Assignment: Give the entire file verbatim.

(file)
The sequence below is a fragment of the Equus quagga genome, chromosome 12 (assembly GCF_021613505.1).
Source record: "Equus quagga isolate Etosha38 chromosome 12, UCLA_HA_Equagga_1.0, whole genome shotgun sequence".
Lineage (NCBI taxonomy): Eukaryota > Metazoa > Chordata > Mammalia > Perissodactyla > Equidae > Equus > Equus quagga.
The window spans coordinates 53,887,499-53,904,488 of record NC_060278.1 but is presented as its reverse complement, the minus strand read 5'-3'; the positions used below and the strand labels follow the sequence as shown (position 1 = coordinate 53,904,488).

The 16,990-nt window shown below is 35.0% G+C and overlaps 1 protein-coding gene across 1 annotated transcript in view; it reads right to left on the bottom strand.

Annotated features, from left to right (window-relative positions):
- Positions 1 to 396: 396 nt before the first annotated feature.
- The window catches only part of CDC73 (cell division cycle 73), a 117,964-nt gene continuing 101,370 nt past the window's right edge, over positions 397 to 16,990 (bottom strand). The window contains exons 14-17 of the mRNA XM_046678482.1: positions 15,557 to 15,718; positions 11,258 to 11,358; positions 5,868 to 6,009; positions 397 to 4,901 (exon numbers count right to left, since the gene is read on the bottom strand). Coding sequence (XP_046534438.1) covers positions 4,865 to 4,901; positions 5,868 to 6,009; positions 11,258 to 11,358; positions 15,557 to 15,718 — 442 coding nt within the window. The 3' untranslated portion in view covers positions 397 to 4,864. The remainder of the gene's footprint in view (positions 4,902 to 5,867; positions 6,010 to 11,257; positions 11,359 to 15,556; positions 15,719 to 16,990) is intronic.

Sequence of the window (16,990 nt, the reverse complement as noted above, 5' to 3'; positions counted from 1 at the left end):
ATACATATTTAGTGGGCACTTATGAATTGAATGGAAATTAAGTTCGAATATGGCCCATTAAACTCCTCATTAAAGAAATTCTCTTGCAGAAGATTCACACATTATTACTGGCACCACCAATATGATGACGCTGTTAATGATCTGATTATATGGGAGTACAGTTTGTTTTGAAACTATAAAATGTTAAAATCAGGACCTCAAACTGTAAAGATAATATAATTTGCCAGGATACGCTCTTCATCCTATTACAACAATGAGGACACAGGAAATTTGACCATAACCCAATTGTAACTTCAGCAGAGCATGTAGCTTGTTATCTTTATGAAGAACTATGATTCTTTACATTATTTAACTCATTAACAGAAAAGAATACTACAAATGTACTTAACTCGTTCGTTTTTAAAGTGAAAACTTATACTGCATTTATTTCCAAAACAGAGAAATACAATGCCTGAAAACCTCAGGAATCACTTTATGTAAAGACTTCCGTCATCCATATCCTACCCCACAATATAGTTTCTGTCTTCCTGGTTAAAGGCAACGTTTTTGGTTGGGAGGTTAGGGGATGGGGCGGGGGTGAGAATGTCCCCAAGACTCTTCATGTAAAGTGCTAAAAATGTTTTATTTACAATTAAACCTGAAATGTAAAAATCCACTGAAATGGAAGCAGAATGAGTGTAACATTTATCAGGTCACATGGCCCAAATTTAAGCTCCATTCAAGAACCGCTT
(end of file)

The sequence below is a fragment of the Equus quagga genome, chromosome 12 (assembly GCF_021613505.1).
Source record: "Equus quagga isolate Etosha38 chromosome 12, UCLA_HA_Equagga_1.0, whole genome shotgun sequence".
Lineage (NCBI taxonomy): Eukaryota > Metazoa > Chordata > Mammalia > Perissodactyla > Equidae > Equus > Equus quagga.
The window spans coordinates 53,887,499-53,904,488 of record NC_060278.1 but is presented as its reverse complement, the minus strand read 5'-3'; the positions used below and the strand labels follow the sequence as shown (position 1 = coordinate 53,904,488).

The 16,990-nt window shown below is 35.0% G+C and overlaps 1 protein-coding gene across 1 annotated transcript in view; it reads right to left on the bottom strand.

Annotated features, from left to right (window-relative positions):
- Positions 1 to 396: 396 nt before the first annotated feature.
- The window catches only part of CDC73 (cell division cycle 73), a 117,964-nt gene continuing 101,370 nt past the window's right edge, over positions 397 to 16,990 (bottom strand). The window contains exons 14-17 of the mRNA XM_046678482.1: positions 15,557 to 15,718; positions 11,258 to 11,358; positions 5,868 to 6,009; positions 397 to 4,901 (exon numbers count right to left, since the gene is read on the bottom strand). Coding sequence (XP_046534438.1) covers positions 4,865 to 4,901; positions 5,868 to 6,009; positions 11,258 to 11,358; positions 15,557 to 15,718 — 442 coding nt within the window. The 3' untranslated portion in view covers positions 397 to 4,864. The remainder of the gene's footprint in view (positions 4,902 to 5,867; positions 6,010 to 11,257; positions 11,359 to 15,556; positions 15,719 to 16,990) is intronic.

Sequence of the window (16,990 nt, the reverse complement as noted above, 5' to 3'; positions counted from 1 at the left end):
ATACATATTTAGTGGGCACTTATGAATTGAATGGAAATTAAGTTCGAATATGGCCCATTAAACTCCTCATTAAAGAAATTCTCTTGCAGAAGATTCACACATTATTACTGGCACCACCAATATGATGACGCTGTTAATGATCTGATTATATGGGAGTACAGTTTGTTTTGAAACTATAAAATGTTAAAATCAGGACCTCAAACTGTAAAGATAATATAATTTGCCAGGATACGCTCTTCATCCTATTACAACAATGAGGACACAGGAAATTTGACCATAACCCAATTGTAACTTCAGCAGAGCATGTAGCTTGTTATCTTTATGAAGAACTATGATTCTTTACATTATTTAACTCATTAACAGAAAAGAATACTACAAATGTACTTAACTCGTTCGTTTTTAAAGTGAAAACTTATACTGCATTTATTTCCAAAACAGAGAAATACAATGCCTGAAAACCTCAGGAATCACTTTATGTAAAGACTTCCGTCATCCATATCCTACCCCACAATATAGTTTCTGTCTTCCTGGTTAAAGGCAACGTTTTTGGTTGGGAGGTTAGGGGATGGGGCGGGGGTGAGAATGTCCCCAAGACTCTTCATGTAAAGTGCTAAAAATGTTTTATTTACAATTAAACCTGAAATGTAAAAATCCACTGAAATGGAAGCAGAATGAGTGTAACATTTATCAGGTCACATGGCCCAAATTTAAGCTCCATTCAAGAACCGCTT